Resolved that Samuel
Osgood, John B. Coles and John
Stevens be a committee to report with all convenient speed
the best means to be pursued to obtain such supply.
[Illustration: Old Wooden water mains]
On May 6th, 1799, the water committee was empowered “to contract for as many pine logs as they may think necessary for pipes and also for boring the same.”
[Illustration: Contemporary Cartoon]
A number of wells were sunk, reservoirs and tanks built, and the distributing system extended generally through the city south of City Hall.
About 1836 the system was extended north along Broadway as far as Bleecker Street, and at that time the company had about twenty-five miles of mains and supplied 2,000 houses.
[Illustration: Manhattan company Reservoir on Chambers Street]
While the water was said to be “wholesome,” its quality did not give entire satisfaction, as may be seen from the muddiness of the water in the glass held by “Pure Manhattan” in the contemporary cartoon reproduced on the opposite page.
Over one of the earliest wells, at the corner of Reade and Center Streets, a tank of iron plates was erected. This tank is now inclosed in an old-fashioned building which is still owned by the Manhattan Company.
The Company continued to operate its water service until about the time the Croton system was completed in 1842.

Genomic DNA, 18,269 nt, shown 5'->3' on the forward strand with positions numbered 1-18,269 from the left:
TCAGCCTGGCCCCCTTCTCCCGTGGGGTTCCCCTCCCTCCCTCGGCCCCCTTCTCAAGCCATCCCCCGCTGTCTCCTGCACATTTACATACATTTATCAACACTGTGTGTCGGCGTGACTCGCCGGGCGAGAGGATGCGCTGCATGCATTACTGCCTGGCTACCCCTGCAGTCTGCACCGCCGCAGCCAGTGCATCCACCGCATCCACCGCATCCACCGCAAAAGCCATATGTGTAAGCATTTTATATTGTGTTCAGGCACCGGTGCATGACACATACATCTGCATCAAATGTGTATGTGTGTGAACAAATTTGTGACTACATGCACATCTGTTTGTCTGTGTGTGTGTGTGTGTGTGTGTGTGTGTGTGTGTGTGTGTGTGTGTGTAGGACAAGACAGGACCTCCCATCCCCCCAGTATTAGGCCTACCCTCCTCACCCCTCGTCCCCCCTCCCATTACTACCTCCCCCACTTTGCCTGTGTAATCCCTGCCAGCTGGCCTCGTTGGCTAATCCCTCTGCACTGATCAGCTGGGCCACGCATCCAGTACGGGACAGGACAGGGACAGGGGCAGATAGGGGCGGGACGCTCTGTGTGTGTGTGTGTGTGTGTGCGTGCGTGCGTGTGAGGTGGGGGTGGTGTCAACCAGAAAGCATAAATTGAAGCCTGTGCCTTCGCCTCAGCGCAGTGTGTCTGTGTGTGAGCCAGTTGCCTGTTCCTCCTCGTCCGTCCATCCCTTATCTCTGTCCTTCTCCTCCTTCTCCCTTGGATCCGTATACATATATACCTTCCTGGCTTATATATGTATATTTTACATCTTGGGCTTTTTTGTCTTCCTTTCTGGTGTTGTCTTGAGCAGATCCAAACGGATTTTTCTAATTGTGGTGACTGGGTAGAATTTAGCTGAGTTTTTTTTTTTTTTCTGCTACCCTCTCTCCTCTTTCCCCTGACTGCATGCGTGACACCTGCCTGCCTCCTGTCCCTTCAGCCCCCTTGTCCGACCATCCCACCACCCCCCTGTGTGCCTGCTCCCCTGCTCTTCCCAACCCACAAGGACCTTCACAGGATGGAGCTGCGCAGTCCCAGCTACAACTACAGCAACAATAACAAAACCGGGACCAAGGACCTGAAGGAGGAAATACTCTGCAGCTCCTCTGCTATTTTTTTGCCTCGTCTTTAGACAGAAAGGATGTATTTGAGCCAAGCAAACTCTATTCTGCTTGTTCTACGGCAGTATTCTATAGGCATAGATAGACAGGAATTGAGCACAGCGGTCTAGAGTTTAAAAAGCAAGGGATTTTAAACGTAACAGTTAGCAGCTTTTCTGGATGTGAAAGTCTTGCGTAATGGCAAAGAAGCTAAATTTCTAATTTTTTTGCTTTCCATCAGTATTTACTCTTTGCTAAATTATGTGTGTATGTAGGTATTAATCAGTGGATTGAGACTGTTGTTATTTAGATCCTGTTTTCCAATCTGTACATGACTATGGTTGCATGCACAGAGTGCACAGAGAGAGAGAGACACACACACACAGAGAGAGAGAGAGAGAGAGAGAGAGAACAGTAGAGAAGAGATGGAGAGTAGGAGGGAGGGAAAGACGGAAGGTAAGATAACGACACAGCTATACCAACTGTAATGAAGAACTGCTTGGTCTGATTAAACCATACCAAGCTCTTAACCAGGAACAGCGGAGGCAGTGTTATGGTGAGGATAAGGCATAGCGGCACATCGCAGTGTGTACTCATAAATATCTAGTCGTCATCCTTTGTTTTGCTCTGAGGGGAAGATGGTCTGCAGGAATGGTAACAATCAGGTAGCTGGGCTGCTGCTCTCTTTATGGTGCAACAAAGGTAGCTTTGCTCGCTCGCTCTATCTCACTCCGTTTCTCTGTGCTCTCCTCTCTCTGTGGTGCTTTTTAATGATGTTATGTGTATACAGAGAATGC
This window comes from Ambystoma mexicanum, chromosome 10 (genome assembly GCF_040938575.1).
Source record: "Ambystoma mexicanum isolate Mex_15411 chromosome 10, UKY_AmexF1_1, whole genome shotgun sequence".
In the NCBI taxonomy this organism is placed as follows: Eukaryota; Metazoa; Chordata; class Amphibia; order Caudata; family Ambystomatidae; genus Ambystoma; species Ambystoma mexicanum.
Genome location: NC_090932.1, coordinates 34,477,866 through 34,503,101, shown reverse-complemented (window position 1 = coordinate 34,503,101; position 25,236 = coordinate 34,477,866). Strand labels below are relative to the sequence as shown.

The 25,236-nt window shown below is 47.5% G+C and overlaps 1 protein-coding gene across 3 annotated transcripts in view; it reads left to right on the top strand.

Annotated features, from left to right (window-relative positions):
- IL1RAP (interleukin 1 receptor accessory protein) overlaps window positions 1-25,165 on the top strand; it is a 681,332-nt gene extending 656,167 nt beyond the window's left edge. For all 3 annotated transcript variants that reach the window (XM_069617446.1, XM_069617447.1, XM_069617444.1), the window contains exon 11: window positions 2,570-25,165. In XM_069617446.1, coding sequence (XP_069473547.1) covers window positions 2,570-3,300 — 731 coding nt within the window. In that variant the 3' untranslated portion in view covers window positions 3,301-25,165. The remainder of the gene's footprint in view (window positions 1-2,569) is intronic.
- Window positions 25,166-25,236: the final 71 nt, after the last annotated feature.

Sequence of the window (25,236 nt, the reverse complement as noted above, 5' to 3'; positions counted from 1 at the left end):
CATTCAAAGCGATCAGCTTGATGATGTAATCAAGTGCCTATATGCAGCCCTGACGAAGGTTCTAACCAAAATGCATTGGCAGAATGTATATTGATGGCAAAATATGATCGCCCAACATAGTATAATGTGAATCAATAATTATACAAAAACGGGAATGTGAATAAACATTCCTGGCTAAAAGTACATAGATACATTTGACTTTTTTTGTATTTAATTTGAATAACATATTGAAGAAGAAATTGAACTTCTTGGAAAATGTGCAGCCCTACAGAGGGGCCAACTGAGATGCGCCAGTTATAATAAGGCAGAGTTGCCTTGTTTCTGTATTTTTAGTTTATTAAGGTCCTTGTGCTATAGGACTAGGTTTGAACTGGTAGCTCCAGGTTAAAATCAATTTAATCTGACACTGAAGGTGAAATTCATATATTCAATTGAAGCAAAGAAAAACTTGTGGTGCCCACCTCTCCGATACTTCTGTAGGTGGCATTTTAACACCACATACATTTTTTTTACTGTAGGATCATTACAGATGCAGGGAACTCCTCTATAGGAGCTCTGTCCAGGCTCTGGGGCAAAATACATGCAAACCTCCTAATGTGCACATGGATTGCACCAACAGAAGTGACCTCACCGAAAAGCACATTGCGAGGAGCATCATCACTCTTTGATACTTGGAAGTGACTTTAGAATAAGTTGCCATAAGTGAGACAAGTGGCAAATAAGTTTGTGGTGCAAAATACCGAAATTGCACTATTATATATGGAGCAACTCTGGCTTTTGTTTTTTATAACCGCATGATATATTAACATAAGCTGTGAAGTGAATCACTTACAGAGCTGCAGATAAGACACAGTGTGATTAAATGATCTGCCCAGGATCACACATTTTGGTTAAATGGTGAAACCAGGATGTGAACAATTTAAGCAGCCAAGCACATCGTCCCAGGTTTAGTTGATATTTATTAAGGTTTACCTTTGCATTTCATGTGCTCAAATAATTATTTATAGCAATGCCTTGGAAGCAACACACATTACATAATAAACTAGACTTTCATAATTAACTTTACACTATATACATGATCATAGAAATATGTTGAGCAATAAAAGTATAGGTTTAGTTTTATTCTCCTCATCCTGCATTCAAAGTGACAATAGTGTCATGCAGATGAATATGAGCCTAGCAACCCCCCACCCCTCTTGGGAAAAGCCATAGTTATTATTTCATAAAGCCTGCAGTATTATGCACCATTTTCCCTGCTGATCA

[Illustration: Old water Gate dug up in Park Row in 1900]
On April 17, 1799, a committee of the Directors was appointed
“to consider the
most proper means of employing the capital
of the Company.”
The committee reported on June 3, 1799, in favor of opening an office of discount and deposit, and a house was bought on the site of the present No. 40 Wall Street, in which, on September 1, 1799, the “Bank” of the Manhattan Company began business.
The following is one of the earliest advertisements, reproduced from the Mercantile Advertiser, October 9, 1799:
The Office of Discount and Deposit will open for the transaction of business, for the present, at 10 o’clock in the forenoon, and continue open until 3 o’clock in the afternoon, when the business of the day will be closed.
Henry Remsen, Cashier.
[Illustration: Wall Street in 1803 Present No. 40 Wall Street]
The first action of the Directors after the opening of the Bank was:
this Board will hereafter meet twice
a week, to wit, on Mondays and Thursdays of each week, at 11